Algeria’s interim President Abdelkader Bensalah pledged in a speech on Wednesday to hold talks without the involvement of the state or the military to pave the way for elections.
“This dialogue … will be led freely and with total transparency by national independent figures who have credibility and who are not linked to any party,” he said in a televised speech.
“The state in all its components, including the military, will not be party to this dialogue and will remain neutral throughout,” he added.
The president urged all sides to drop “unrealistic requirements that are likely to prolong the current situation and drag our country into a … constitutional vacuum.”
“The presidential elections are the only way to democracy,” he said. “It [the elections] remains the only democratic, realistic and reasonable solution.”
His speech comes just days before his interim mandate expires on July 9.
Army Chief Ahmed Gaid Salah has emerged as a key powerbroker since Bouteflika was forced out.
Gaid Salah was an ally of the ailing president, but as pressure from demonstrators mounted he ultimately called for the long-time leader’s impeachment.
Politicians and businessmen close to Bouteflika – including former Prime Ministers Abdelmalek Sellal and Ahmed Ouyahia – have been arrested in a corruption probe.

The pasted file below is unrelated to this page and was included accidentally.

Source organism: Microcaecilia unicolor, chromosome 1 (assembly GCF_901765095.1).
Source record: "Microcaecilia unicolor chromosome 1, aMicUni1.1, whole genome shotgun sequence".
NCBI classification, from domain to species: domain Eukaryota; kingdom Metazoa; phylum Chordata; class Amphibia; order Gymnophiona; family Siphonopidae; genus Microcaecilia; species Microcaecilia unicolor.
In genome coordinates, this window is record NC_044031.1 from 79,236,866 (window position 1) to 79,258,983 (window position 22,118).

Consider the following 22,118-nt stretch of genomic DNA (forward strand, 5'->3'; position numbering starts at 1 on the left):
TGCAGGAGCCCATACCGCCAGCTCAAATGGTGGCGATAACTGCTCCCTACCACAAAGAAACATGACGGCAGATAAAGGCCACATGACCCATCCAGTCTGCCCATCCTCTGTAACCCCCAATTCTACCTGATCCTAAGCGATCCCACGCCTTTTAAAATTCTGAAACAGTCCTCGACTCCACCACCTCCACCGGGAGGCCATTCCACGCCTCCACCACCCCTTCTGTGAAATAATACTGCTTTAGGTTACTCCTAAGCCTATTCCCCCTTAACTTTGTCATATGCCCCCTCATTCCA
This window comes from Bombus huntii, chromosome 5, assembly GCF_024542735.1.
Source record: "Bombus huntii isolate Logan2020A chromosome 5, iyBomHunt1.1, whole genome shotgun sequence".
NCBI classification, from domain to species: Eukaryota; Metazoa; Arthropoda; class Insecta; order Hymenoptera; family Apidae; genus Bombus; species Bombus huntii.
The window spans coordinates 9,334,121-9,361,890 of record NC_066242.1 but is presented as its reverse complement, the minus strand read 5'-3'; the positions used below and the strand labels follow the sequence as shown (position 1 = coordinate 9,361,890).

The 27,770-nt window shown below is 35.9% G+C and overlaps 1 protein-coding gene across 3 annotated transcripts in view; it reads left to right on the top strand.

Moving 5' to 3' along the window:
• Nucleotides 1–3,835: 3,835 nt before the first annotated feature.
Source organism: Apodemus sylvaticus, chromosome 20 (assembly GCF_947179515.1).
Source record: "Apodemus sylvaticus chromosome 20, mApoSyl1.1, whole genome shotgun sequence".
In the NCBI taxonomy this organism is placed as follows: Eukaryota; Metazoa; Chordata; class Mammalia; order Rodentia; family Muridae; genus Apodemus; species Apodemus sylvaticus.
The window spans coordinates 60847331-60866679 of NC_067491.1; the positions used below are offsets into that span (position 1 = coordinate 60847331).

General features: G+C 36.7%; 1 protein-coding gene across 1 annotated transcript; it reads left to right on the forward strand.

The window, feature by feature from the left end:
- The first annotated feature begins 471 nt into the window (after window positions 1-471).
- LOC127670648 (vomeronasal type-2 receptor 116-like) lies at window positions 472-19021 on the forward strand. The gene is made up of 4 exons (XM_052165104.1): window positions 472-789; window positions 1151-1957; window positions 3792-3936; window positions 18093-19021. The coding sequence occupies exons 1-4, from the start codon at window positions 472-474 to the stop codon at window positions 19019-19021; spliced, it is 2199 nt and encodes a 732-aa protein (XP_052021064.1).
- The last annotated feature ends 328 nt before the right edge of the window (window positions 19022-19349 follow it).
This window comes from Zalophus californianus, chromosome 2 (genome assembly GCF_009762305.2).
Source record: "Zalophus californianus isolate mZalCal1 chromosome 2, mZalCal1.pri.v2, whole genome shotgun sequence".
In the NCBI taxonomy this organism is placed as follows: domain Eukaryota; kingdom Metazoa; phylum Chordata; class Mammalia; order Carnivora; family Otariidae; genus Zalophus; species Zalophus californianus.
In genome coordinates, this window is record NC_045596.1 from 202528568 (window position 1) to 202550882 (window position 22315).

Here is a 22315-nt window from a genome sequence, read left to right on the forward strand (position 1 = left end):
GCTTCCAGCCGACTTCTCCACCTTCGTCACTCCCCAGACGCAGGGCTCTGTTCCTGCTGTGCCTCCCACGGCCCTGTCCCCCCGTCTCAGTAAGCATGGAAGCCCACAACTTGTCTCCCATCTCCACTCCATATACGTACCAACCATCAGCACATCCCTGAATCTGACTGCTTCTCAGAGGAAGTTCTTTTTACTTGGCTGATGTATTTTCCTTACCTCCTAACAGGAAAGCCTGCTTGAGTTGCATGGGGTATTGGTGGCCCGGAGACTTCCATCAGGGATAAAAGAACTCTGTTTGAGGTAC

But protesters have called for Gaid Salah himself to step down, along with other top figures they argue are tainted by their allegiance to Bouteflika during his 20-year rule.
They also want independent institutions to be established before any election.
An already delayed presidential election was postponed again early last month from a planned date of July 4, after the only two candidates who had submitted bids were disqualified. No new date has been set for the vote.
Protesters have demanded the establishment of transitional bodies, free of Bouteflika-era officials, to push through reforms in the run-up to presidential elections.
Some in the opposition say any corruption probes should be the responsibility of a future government, fearing that regime factions could use them to settle scores.